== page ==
eHealth Meets the Constitution

An article published in yesterday’s Canadian Medical Association Journal notes that “confusion and disarray appear to be the only form of national standards in operation within health information record-keeping circles“.   Why does this situation exist? Dr. Alexander Jadad, Canada Research Chair in ehealth innovation at the University of Toronto, is quoted as saying,  “We don’t really have any federal governance” and “governments have to figure out how to make people comply with these standards“.

While I have been making a similar plea for national standards in various forums, I think that people need to keep in mind the political realities. To start, and perhaps most importantly, healthcare, along with many other matters, is a provincial responsibility.   This division of responsibilities drives many aspects of federal / provincial relations and makes it very difficult for the federal government to take an active role in anything related to healthcare.  Indeed, Infoway is a creative response to this dilemma that attempts to direct federal money in a manner that respects provincial responsibilities.  Any attempt to drive national standards must consider the federated nature of Canadian laws and politics.

So …. where should the leadership about which everyone is yelling about come from?  Infoway?  Health Canada?  A new organization?  Or, do we start at the provincial level?  Maybe the new eHealth Ontario CEO, Greg Reed, should cease work on provincial eHealth standards and immediately work with Infoway to adapt Pan-Canadian standards instead.   As the largest province such a move not only sends a strong signal to other provinces but also creates a market of sufficient size for vendors to come on side.


3 responses to “eHealth Meets the Constitution

  1. Mike,

    I read the same article and had a somewhat different reaction. In the past you have defended the role and actions of Infoway, and rightfully so. As much as I have mixed feelings about the organization, I have never disagreed with the concept of having a national funding champion. The federated nature of the Canadian healthcare system is not going away soon, and as such a pan-Canadian organization is essential to ensure that we are not creating yet more silos in Canada. My issue with CHI has more to do with what I believe is a fundamental standards error that must be fixed. By letting the provinces set their own EMR programs, CHI has missed the boat for setting up a single national standard and certification process and body similar to CCHIT in the US. The question for me is now the horse is out of the barn, what can CHI “realistically” do in order to address the situation. I know they have a strategy, but it sure would be nice if they let the public know what it is. Complete transparency would be a good first step in solving this rather thorny issue.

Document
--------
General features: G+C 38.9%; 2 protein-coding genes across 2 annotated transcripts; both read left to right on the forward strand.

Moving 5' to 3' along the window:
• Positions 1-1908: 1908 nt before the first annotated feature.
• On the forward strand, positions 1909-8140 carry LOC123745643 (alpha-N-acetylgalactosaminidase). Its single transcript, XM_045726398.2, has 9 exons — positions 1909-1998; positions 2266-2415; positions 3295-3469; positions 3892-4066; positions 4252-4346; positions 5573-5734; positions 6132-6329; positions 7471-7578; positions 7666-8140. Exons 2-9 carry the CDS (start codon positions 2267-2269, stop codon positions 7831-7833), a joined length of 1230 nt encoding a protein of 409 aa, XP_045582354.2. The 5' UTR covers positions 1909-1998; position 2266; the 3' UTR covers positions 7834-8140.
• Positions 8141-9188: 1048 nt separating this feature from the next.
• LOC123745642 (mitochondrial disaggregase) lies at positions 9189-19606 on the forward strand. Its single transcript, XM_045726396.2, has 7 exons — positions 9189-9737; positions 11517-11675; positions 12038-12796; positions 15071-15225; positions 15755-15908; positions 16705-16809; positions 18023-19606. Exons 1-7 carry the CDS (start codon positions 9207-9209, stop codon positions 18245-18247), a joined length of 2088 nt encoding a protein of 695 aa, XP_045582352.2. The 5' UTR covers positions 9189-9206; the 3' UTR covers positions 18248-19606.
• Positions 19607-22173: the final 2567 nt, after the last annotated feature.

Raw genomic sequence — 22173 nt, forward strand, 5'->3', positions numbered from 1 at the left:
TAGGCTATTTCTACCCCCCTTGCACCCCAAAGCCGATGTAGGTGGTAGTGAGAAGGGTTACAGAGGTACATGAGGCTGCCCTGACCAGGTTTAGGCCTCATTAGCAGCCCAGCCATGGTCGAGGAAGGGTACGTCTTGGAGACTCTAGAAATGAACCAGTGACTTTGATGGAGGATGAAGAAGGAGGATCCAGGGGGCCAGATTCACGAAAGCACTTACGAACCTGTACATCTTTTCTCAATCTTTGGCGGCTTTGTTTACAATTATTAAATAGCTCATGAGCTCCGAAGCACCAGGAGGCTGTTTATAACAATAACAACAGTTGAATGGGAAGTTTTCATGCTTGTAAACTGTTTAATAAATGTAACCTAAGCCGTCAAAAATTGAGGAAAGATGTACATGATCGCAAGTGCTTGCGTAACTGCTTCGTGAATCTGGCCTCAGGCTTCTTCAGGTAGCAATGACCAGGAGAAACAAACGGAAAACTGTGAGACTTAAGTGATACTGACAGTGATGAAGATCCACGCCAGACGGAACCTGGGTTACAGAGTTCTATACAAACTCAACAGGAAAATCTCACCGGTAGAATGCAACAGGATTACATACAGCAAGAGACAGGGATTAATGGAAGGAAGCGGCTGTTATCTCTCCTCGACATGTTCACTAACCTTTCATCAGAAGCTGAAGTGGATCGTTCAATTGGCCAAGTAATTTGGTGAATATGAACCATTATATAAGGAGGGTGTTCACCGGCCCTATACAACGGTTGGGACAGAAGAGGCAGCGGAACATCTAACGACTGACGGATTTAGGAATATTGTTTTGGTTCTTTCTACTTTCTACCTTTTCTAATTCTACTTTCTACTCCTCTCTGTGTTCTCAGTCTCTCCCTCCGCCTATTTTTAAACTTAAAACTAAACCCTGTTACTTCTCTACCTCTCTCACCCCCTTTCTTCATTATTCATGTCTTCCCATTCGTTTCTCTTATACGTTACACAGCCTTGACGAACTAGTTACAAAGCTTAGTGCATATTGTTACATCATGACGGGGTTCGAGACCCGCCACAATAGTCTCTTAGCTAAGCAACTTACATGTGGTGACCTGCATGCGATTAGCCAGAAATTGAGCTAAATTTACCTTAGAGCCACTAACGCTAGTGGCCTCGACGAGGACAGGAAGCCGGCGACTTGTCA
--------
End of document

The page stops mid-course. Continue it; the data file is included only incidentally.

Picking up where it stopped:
2. On the surface, your argument re: national standards make sense. Why did / does Infoway let “province set their own EMR program”? What choice do they have? Infoway is not a policy body and does not / cannot set policy on a wide variety of eHealth related issues including adoption of national standards. There is no ministry or agency that has such authority to the best of my knowledge. Further, remember that they are not for profit organization whose members are the Deputy Ministers of Health for the provinces. Hence, they are compelled to heed provincial wishes. In many ways their hands are tied.

    I do agree that more openness and transparency is needed. As you note, I have long supported Infoway as a concept and have applauded many of their efforts. When it comes to openness and transparency, however, I am a harsh critic.


  3. Pingback: “E” is for “Engineering” at Engineering Health Information Systems

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